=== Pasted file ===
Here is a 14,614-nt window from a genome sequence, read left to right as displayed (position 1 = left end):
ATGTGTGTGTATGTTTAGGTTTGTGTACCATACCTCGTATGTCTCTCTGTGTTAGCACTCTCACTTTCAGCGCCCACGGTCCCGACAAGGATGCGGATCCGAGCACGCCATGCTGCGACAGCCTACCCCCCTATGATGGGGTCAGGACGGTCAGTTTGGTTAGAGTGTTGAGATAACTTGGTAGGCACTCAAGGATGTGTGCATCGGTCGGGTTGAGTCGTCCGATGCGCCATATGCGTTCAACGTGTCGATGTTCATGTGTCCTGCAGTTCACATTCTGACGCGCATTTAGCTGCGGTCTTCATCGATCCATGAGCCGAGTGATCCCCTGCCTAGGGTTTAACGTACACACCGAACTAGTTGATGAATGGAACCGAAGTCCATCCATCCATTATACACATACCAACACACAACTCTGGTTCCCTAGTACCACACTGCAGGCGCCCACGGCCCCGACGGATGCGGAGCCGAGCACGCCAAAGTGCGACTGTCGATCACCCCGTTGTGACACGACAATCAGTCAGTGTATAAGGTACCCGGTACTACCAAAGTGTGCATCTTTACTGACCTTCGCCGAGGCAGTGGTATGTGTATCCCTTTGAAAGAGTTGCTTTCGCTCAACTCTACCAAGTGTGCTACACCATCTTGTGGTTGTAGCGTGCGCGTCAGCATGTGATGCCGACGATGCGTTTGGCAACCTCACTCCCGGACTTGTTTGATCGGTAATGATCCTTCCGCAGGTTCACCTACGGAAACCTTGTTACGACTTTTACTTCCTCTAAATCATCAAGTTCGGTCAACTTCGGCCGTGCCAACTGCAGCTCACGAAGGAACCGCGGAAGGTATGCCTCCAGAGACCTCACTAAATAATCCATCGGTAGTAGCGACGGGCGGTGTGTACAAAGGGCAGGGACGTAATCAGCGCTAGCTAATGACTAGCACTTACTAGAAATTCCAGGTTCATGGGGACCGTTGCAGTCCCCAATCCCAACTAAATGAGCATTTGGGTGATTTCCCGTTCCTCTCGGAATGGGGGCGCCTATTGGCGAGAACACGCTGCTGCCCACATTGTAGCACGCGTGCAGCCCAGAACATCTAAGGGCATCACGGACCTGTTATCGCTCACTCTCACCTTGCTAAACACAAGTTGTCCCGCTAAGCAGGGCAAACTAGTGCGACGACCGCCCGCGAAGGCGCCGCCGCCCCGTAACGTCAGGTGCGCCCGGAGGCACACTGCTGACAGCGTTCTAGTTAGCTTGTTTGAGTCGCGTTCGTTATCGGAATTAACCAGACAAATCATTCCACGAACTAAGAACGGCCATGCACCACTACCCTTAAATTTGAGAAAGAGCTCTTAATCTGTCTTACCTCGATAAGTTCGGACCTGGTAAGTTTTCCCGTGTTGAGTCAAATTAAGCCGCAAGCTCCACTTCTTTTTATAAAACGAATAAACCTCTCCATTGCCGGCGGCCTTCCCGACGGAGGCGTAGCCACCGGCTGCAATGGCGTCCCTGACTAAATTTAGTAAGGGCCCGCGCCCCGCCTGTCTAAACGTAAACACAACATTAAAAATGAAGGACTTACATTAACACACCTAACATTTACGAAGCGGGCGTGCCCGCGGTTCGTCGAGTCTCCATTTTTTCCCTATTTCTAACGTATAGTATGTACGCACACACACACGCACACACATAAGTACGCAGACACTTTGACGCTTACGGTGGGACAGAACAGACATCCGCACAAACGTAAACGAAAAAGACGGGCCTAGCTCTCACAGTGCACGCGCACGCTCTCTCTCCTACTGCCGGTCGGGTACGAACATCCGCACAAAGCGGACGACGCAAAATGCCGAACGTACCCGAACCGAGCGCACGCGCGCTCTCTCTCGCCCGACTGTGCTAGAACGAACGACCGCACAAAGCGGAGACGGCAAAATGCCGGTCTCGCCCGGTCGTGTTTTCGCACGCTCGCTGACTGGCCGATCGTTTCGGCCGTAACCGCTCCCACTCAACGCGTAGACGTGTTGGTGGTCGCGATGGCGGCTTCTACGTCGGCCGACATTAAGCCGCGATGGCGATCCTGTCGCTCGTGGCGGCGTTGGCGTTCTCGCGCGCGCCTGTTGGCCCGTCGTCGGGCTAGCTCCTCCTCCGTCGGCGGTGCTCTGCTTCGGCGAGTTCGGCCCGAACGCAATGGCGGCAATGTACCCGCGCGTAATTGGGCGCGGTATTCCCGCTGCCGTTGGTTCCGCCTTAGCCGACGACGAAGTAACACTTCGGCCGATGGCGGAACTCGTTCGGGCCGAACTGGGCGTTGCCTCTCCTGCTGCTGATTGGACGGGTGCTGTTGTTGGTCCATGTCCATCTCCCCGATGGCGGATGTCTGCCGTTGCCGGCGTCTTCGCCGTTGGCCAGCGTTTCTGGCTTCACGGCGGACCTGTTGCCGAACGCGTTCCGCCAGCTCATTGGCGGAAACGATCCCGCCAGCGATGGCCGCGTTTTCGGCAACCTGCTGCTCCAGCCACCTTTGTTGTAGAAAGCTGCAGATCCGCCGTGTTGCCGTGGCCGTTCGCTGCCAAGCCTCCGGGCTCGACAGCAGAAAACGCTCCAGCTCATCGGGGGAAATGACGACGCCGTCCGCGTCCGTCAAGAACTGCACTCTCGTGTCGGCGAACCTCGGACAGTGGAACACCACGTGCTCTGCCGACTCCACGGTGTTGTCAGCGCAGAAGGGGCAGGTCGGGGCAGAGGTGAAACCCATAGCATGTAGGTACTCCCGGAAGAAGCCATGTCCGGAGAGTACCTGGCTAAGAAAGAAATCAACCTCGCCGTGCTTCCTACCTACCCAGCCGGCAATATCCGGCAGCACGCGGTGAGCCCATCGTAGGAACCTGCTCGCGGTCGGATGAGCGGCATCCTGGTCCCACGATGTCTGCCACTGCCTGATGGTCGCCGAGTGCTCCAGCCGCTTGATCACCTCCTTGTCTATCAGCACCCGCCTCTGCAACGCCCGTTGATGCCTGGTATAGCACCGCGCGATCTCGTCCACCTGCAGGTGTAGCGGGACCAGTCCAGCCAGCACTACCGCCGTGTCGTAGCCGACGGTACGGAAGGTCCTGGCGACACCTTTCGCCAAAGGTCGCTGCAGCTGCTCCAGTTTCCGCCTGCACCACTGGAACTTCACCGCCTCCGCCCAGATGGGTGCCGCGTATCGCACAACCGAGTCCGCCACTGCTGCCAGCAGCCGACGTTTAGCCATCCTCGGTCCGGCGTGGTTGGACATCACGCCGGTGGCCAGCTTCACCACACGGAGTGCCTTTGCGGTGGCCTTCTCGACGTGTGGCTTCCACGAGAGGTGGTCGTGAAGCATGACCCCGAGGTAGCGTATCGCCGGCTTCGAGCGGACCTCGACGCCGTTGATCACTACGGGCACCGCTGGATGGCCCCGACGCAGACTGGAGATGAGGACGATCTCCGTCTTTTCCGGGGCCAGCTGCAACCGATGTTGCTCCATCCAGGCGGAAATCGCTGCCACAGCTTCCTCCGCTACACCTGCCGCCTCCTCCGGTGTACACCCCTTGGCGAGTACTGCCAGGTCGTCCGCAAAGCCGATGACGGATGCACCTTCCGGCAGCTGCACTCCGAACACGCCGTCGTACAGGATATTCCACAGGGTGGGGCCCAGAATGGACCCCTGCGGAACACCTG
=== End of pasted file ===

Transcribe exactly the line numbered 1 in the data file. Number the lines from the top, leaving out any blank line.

Here is a 14,614-nt window from a genome sequence, read left to right as displayed (position 1 = left end):